Émile Laboureur, known as Jean Émile was a French painter, designer, engraver, watercolorist, lithographer, and illustrator.
He was born to a prosperous bourgeois family. In 1895, he went to Paris and, following his father's wishes, enrolled at a law school. He stayed for only a short time before deciding to pursue a career in the fine arts instead, studying at the Académie Julian, where he learned engraving from Auguste-Louis Lepère. His debut at the Salon came in 1896. Most of his initial works were wood engravings on Primitivist themes, reminiscent of Paul Gauguin.
After a stay in Germany, visiting museums, he went to the United States in 1904. It was there he first began referring to himself as "Jean Émile". He returned to the United States and Canada several times from 1905 to 1909, to participate in exhibits. After 1911, he travelled to England, Italy, Greece, and Turkey.
Upon returning to Europe, he settled in Paris, where he switched from wood engraving to etching. Despite being conscripted in 1914, he continued to make sketches for his works and published three series of engravings on the theme of war.
He illustrated his first book, L'Appartement des jeunes filles by Roger Allard [fr], in 1919. He would eventually illustrate sixty-six titles, including works by Jean Giraudoux, Jacques Cazotte, Remy de Gourmont, Auguste de Villiers de L'Isle-Adam, André Maurois, Colette, Tristan Derème, Anna de Noailles, Paul-Jean Toulet and Marcel Proust. He also contributed to magazines and journals, such as Gazette du Bon Ton and La Revue musicale, and taught engraving in his workshop. Among his notable students were Marie Laurencin and André Dunoyer de Segonzac. At the beginning of the 1930s, he was commissioned to provide illustrations for the Catalogue Manufrance, which employed engravings for several decades after that.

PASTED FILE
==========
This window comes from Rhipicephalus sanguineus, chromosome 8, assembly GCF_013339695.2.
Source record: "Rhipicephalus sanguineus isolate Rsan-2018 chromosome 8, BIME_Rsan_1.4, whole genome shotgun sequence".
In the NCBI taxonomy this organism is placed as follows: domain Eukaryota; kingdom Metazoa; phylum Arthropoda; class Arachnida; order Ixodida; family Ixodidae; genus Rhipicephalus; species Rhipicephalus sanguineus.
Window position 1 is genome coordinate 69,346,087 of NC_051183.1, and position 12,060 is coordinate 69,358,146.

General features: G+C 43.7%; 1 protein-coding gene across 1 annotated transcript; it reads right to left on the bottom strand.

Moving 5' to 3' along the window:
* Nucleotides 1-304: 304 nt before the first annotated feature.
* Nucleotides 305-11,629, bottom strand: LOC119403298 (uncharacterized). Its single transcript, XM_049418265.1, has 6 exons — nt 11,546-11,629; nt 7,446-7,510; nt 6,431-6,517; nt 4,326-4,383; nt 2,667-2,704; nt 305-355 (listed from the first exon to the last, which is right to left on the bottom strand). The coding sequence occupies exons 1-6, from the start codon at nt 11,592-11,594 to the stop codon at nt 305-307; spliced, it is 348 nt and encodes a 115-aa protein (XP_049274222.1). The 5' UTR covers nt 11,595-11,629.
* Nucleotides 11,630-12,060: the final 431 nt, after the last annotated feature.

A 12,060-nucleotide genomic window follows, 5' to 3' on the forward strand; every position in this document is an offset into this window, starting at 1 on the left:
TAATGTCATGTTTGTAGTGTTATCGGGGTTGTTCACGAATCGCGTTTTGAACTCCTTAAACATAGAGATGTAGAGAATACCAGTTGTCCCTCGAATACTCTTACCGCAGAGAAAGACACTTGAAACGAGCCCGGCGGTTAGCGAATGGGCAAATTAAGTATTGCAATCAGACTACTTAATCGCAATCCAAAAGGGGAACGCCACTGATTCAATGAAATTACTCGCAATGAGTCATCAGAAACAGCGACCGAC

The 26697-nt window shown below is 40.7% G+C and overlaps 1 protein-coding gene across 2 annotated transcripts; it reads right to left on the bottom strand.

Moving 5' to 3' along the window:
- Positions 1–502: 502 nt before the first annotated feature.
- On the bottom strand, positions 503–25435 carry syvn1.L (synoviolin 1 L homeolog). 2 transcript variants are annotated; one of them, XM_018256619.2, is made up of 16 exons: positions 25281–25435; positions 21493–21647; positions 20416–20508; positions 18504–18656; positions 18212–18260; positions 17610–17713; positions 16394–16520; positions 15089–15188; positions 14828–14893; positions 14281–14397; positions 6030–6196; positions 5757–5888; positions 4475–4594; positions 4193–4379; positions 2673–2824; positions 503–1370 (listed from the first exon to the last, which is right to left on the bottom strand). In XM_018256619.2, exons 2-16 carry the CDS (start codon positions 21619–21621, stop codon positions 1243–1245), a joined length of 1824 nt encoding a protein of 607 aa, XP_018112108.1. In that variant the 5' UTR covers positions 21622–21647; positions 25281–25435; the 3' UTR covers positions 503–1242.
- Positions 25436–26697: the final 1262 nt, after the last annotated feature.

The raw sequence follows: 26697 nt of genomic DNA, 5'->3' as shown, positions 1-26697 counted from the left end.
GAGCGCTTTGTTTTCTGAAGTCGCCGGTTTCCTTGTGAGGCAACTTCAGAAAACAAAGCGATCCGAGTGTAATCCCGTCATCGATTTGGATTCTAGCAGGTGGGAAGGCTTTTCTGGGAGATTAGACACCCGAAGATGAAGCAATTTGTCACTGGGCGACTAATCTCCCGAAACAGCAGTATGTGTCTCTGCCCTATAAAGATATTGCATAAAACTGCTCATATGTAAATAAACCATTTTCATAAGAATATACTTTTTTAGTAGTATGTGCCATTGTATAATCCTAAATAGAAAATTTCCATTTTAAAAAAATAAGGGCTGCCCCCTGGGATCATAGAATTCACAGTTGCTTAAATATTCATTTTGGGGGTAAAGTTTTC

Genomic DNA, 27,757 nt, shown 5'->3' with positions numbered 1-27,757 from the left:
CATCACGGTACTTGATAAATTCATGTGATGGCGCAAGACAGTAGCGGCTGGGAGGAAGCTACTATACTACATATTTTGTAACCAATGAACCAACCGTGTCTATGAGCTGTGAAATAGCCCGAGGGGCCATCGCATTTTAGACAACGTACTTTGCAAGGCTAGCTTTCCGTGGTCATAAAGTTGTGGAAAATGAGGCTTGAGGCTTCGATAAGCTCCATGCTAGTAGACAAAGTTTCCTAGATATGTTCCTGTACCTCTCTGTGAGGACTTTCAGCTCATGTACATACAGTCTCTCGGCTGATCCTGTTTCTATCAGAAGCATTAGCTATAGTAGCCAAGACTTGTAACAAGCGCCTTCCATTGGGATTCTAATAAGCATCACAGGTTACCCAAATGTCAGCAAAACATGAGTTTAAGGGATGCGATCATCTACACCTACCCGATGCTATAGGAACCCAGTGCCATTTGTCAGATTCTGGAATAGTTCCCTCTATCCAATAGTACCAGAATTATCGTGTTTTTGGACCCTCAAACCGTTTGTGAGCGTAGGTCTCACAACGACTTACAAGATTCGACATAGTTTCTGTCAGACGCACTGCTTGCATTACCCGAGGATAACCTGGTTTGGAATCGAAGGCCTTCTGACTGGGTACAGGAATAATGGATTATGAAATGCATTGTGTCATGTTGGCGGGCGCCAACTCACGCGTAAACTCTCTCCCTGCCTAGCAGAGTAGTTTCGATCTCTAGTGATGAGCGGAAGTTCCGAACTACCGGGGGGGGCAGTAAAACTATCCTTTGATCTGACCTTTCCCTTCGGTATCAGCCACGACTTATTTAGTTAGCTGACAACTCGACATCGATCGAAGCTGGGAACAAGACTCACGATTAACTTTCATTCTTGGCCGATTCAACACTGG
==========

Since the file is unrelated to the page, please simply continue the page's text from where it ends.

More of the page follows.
Although based in Paris, he bought a house in Brittany and spent the summer months there. One of his drawings of a Breton landscape was engraved by Jean Antonin Delzers [fr] and featured on the two Francs stamp in 1935. From 1928 to 1935, he wrote several books and articles on the art of engraving; notably Considérations sur la gravure originale (1928), published in Brussels.
During World War II, he became ill and retired to his home near Pénestin, where he died in 1943. A street in Nantes was named after him. His works may be seen at the Musée du Louvre, the Musée d'Orsay, the Musée des Beaux-Arts de Nantes and the Musée d'Art moderne Richard Anacréon [fr].